Unlike their generally unconvincing Gothic predecessors, the fictional ghosts of the Victorian period typically lived in recognizable places. Victorian writers effectively domesticated the ghost story, making it reflect the landscapes and situations of their contemporary world. The Anglo-Irish writer J. S. Le Fanu (1814–73) transformed the Gothic inheritance, creating a new kind of tale in which formidable supernatural presences emerge from within the psyche of the human protagonists, as well as invade from without. Le Fanu displayed his gifts as a story-teller to the full in his first collection, Ghost Stories and Tales of Mystery (1851), which contains such classic stories as ‘Schalken the Painter’ (a powerful tale of supernatural abduction) and ‘The Watcher’ (later retitled ‘The Familiar’). His other stories include the much-anthologized ‘Green Tea’ and his vampire classic ‘Carmilla’ (both reprinted in the 1872 collection In a Glass Darkly).

If your taste is for ghost stories of the traditional kind, then the half century from about 1860 to the outbreak of the First World War offers much to savour. Amongst the period's most famous individual stories are ‘The Turn of the Screw’ (1898) by Henry James; ‘The Monkey's Paw’ (1902) by W. W. Jacobs; and ‘Oh, Whistle, and I'll Come to You, My Lad’, a terrifying transformation of the traditional sheeted spook, from Ghost Stories of an Antiquary (1904) by M. R. James. This hugely influential volume, one of supernatural fiction's defining moments, set in train a vigorous sub-category of antiquarian ghost stories. James's sensitivity to place and to the living presence of the past, gives all his stories a distinctive resonance and edge. Above all, his supernatural presences are amongst the most convincing and disturbing in the literature—various in form, but always malevolent and fearfully palpable, like the moment in ‘Casting the Runes’ (from More Ghost Stories of an Antiquary, 1911), when the protagonist reaches under his pillow and touches ‘a mouth, with teeth, and with hair about it’.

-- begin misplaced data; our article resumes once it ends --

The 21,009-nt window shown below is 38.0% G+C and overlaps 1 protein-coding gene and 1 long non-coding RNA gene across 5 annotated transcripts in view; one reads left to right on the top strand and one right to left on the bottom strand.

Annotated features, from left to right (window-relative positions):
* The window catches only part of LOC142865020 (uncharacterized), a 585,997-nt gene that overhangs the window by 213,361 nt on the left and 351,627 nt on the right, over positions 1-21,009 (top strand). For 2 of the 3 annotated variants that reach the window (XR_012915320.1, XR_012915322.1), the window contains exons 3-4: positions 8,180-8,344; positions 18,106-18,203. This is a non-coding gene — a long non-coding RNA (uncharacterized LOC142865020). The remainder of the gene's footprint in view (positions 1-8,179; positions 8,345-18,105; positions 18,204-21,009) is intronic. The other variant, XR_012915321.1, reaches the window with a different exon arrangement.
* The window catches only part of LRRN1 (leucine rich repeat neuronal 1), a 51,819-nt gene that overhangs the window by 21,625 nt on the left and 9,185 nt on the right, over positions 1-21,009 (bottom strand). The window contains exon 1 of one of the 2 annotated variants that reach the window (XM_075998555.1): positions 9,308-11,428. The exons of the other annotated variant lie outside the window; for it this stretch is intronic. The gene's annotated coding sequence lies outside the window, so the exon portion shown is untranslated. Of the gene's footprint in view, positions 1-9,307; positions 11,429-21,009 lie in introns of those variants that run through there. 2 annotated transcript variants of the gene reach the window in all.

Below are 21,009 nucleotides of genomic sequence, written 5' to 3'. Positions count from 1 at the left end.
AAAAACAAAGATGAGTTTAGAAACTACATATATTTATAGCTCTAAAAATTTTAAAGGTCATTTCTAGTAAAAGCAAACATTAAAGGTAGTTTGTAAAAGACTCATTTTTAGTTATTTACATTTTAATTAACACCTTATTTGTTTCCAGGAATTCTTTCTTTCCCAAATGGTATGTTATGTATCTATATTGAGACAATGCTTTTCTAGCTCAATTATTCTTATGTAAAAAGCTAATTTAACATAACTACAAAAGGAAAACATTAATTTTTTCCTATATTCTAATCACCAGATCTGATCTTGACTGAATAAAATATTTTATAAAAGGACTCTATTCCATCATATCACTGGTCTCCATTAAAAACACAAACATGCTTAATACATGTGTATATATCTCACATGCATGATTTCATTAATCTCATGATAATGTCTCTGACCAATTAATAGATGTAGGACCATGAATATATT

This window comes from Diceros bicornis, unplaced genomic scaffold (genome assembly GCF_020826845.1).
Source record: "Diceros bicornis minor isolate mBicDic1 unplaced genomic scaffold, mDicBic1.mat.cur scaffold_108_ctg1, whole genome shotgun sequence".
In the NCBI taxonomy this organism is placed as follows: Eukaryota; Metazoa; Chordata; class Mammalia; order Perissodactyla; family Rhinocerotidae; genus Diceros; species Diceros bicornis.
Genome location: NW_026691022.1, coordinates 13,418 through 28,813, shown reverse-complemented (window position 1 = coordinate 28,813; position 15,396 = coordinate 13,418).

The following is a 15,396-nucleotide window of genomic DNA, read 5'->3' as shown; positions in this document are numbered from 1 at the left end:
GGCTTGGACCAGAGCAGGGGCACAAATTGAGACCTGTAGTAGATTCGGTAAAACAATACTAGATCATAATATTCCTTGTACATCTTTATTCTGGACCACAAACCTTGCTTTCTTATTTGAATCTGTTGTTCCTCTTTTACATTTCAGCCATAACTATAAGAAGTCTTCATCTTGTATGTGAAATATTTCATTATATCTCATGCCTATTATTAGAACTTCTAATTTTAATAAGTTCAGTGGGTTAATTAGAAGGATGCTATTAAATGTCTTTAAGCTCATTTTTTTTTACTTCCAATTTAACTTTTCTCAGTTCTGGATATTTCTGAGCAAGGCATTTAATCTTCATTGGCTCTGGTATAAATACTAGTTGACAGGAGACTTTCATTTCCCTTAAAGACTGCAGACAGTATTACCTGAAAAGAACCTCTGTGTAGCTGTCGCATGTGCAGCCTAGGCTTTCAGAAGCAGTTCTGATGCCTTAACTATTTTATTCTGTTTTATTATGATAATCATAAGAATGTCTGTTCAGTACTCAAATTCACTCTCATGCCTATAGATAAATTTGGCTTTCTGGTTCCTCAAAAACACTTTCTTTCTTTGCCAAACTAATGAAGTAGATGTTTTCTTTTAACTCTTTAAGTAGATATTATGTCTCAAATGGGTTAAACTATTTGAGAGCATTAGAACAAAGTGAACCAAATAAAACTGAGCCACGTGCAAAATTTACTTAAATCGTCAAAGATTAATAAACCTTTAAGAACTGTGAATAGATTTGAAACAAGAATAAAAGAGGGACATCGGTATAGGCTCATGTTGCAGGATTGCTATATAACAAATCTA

If ghost stories, strictly speaking, show us the doings of the returning human dead, in the wider category of the tale of terror we are presented with a more eclectic range of supernatural intrusions and, often, a more complex set of responses to the supernatural. Where many ghost stories observe a certain decorum in their effects, tales of terror are typically less restrained, though the emphasis remains placed on the arousal in the reader of an intense kind of fear. But again strict categorization is elusive: Le Fanu's ‘ghosts’ were a various lot (from a spectral monkey to a disembodied hand); whilst those of M. R. James include several that are terrifyingly non-human (such as the hideous demon in ‘Canon Alberic's Scrap-book’). In Bram Stoker's Dracula (1897), the returning dead become the undead in a narrative that achieves much of its power by being set in the here and now. It also offers its own critique of contemporary values; and like that earlier iconic creation, Frankenstein, it has a wider purpose underlying the surface effects, expressed by Van Helsing's complaint that ‘it is the fault of our science that it wants to explain all; and if it explain not, then it says there is nothing to explain’.